macOS High Sierra Vulnerability Discovered With Unsigned Apps

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macOS High Sierra Vulnerability Discovered With Unsigned Apps

Apple officially released macOS High Sierra to the public today, and a vulnerability has already been discovered in the software.

As reported first by Forbes, citing a tweet sent out by ex-NSA analyst and security researcher Patrick Wardle, unsigned apps on macOS High Sierra can allegedly access the information stored within the Apple Keychain, where usernames and passwords are stored. In this case, the unsigned app can display that information without needing a user’s master password.

Here’s the tweet, which includes a video showcasing the vulnerability.

on High Sierra (unsigned) apps can programmatically dump & exfil keychain (w/ your plaintext passwords)??? vid: https://t.co/36M2TcLUAn #smh pic.twitter.com/pqtpjZsSnq

— patrick wardle (@patrickwardle) September 25, 2017

For the situation to work, a person would need to download an unsigned app, which would include third-party, malicious code within it. According to Wardle, it’s apparently not that hard to get malicious code running on any Mac, even with Apple’s own security measures in place:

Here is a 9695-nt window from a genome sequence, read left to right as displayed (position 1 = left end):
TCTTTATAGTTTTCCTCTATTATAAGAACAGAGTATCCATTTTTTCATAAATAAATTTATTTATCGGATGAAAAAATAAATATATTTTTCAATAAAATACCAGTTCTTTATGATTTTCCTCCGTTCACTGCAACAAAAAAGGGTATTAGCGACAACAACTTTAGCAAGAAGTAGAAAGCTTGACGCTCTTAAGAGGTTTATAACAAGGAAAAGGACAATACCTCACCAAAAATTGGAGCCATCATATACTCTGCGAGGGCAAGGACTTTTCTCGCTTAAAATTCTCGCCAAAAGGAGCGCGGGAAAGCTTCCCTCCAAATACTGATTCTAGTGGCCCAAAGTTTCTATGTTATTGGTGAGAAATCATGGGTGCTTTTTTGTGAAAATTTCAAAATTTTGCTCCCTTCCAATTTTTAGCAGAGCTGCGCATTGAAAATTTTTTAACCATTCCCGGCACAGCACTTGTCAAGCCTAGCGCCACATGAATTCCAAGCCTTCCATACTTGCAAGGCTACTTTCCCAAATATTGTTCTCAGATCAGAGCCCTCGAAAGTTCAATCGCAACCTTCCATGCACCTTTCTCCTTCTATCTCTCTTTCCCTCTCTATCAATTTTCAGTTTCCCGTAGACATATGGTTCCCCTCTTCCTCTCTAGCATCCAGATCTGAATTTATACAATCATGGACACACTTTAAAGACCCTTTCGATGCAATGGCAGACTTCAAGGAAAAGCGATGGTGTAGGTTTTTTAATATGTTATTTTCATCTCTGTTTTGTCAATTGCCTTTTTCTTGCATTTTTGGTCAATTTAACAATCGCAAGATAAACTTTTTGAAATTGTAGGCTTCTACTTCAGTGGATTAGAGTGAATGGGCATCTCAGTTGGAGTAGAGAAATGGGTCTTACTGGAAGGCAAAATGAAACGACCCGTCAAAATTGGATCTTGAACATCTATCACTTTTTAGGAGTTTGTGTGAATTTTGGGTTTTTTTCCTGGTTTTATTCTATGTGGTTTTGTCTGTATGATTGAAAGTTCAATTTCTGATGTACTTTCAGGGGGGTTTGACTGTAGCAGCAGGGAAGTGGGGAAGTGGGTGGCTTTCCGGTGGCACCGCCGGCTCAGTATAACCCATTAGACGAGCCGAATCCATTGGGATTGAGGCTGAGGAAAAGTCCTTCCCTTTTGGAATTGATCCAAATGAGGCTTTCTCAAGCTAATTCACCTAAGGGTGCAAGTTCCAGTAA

“Without root priveleges, if the user is logged in, I can dump and exfiltrate the keychain, including plaintext passwords,” Wardle told Forbes. “Normally you are not supposed to be able do that programmatically.”

“Most attacks we see today involve social engineering and seem to be successful targeting Mac users,” he added. “I’m not going to say the [keychain] exploit is elegant – but it does the job, doesn’t require root and is 100% successful.”

Read Also:  Apple Seeds macOS High Sierra Beta 1 to Public Testers

As it stands right now, Wardle has not provided the full exploit code, and Wardle believes that Apple will be fixing the issue in a subsequent update to macOS.

It’s also worth noting that, in terms of downloading apps from the internet, Apple has that specific functionality disabled out of the gate. If a user wants to download an app from outside of the Mac App Store, or from an untrusted source/developer in general, the user has to override the security measure.

As usual, be aware of where you’re downloading apps.

[Source: iPhoneHacks]
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